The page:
Home for Christmas

Hardly a Christmas story has been told that doesn’t have a reference about getting home for Christmas. Weather reports suggest that might not be so easy a task this year for many travelers.

The importance of housing transcends the trappings of the typically rich and poor. A house is a house, but a home is where most of us seek refuge from the rigors of the world. It should be a place where comfort washes over the soul as soon as the door closes and the sounds of busy streets and frantic lives are silenced if only for a little while. It should also be a place for prized possessions, whether photos of family or heirlooms or something as personal as an old harmonica grandpa played in the evening. For many, that home, and we hope it was a good home, is filled with memories of kindness and hope. It’s all about perspective, whether we choose to harbour ill-will towards others or think the best.

The holidays can quite easily bring out the best and worst in people. Greed of course, has a way of rearing its head this time of year where the race to get what’s hot this Christmas or spend beyond one’s means is so tempting. Others will wallow in self-pity and loathing that some people have more than they do, forgetting to notice that there are even more who have far less. It’s all a case of perspective and choosing to cherish peace over contempt.

This holiday season, however, is different for many and the struggle to be joyous, let alone content, is overshadowed by an economy that is in trouble. While there may be fewer gifts under the Christmas tree this year, there are many and soon to be more families that may not have a house to call home. We do not believe the fault of that lies in keeping up with the Jones’.  Layoffs, reduced hours, and in the worst case, shuttered businesses are starting to take a toll on households. It costs a lot of money to get by and raise a family. To us, when this bastion of comfort is imperiled, society runs the risk of slipping into times where desperate people do what they need to do to get by.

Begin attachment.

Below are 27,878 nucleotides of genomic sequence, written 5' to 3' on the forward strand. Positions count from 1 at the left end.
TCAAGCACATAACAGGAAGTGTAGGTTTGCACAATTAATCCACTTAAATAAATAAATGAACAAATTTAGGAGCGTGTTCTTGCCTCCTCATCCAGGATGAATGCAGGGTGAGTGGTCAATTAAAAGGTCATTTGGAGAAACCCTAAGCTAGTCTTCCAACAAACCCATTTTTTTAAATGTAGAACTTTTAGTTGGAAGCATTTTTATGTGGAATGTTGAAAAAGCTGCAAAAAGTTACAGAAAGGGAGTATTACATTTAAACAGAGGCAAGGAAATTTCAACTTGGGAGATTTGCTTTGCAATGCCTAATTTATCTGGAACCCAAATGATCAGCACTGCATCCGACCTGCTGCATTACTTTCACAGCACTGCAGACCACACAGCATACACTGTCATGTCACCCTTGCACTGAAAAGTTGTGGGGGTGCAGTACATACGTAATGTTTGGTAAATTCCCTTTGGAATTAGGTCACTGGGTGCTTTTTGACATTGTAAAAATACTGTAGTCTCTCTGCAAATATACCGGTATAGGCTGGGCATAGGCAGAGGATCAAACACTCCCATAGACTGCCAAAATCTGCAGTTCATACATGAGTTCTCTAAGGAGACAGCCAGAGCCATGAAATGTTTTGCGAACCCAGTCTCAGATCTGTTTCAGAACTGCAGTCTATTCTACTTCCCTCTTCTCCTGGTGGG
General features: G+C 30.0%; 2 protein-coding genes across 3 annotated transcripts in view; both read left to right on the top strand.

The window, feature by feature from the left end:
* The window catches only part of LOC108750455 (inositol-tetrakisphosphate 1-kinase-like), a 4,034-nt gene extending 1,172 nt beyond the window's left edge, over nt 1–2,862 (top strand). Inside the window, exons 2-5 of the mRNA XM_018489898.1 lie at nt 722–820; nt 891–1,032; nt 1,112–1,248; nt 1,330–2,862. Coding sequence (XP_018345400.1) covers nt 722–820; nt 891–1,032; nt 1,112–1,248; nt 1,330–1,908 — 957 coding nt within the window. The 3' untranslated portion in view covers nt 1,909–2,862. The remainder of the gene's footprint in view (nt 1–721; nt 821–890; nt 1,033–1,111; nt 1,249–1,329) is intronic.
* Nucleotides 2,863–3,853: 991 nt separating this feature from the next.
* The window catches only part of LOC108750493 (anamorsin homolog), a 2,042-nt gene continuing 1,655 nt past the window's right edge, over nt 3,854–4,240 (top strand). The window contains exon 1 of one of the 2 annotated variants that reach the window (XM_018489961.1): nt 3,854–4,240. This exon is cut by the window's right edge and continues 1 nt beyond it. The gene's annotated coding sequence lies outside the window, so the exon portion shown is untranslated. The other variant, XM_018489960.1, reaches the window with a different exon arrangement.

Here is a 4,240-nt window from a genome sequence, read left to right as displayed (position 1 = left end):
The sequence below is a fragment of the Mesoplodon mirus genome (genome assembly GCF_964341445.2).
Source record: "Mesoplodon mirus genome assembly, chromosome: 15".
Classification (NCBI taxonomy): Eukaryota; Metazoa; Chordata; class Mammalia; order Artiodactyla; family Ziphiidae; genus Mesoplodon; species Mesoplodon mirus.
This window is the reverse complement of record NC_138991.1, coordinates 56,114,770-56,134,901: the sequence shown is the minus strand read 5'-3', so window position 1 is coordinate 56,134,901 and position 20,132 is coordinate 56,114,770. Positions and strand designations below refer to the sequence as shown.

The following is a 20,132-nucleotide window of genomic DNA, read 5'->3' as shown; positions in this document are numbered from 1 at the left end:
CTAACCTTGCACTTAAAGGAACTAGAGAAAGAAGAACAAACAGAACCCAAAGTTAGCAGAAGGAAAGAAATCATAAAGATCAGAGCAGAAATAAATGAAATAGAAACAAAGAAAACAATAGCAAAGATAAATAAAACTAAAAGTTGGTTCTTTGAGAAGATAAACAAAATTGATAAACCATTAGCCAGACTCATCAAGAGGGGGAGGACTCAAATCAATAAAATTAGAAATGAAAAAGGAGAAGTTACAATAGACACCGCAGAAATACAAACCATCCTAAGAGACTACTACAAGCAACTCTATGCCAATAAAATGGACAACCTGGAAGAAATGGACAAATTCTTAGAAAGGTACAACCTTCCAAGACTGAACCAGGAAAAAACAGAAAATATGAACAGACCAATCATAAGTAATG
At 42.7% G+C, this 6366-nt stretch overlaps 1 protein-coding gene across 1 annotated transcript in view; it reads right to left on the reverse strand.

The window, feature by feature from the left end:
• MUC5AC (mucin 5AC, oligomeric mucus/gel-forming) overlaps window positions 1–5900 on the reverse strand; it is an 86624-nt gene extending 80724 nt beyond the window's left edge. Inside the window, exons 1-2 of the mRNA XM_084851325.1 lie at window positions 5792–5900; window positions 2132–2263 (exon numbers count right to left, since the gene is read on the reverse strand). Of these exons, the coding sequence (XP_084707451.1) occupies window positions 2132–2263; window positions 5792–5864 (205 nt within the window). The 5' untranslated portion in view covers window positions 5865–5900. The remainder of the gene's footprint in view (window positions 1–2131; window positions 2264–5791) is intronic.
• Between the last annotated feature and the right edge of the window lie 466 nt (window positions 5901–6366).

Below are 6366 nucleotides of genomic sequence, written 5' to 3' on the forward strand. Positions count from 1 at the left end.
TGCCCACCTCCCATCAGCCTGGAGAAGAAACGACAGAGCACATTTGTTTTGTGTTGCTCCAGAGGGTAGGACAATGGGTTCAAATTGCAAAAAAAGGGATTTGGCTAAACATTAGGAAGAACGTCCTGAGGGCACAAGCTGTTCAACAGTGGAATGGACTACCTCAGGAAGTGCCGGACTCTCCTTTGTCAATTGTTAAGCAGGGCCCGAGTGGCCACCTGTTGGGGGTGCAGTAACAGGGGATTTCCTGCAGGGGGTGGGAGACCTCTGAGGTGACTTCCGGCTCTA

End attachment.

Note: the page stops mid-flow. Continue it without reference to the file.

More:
This past week, as someone we knew groaned about their lot in life, we referenced the woman who burned to death when her shopping cart home went ablaze. Similarly, in one of the richest countries in the world, beggars struggle to get change for a warm coffee or drink before hunkering down for the night in a doorway or over a grate, subtly warmer than the sidewalk. While little solace can be taken in having it better than those poor souls, perspective is needed on the trivialities lots of us face.

For the auto workers and others granted a reprieve, if only temporarily by recent government announcements, we are happy. Infrastructure funding will continue, so that roads and bridges can be built. Some communities hope to use the funds so people can enjoy recreational activities. But, we cannot help think the ignored issue of affordable housing could have been easily addressed at this time too.

 We see housing as the key ingredient to success as a nation. In terms of health and wellness, there is little more obvious to us than the sanctity of a home. The simple reality is money dictates the extent to which people can live. Truthfully the existence for some is quite meager. Resources spent propping up industry in which multi-nationals choose the bottom line over Canadians, should be spent on housing plans that ensure a safe home is possible for all. Far more industries would be aided under this formula, keeping suppliers and trades working. With a rational approach, there is no reason that programs for the working poor should be avoided any longer.

That’s how we see it this Christmas. On behalf of our Publisher and staff, thank you for your patronage and please enjoy a safe and happy holiday.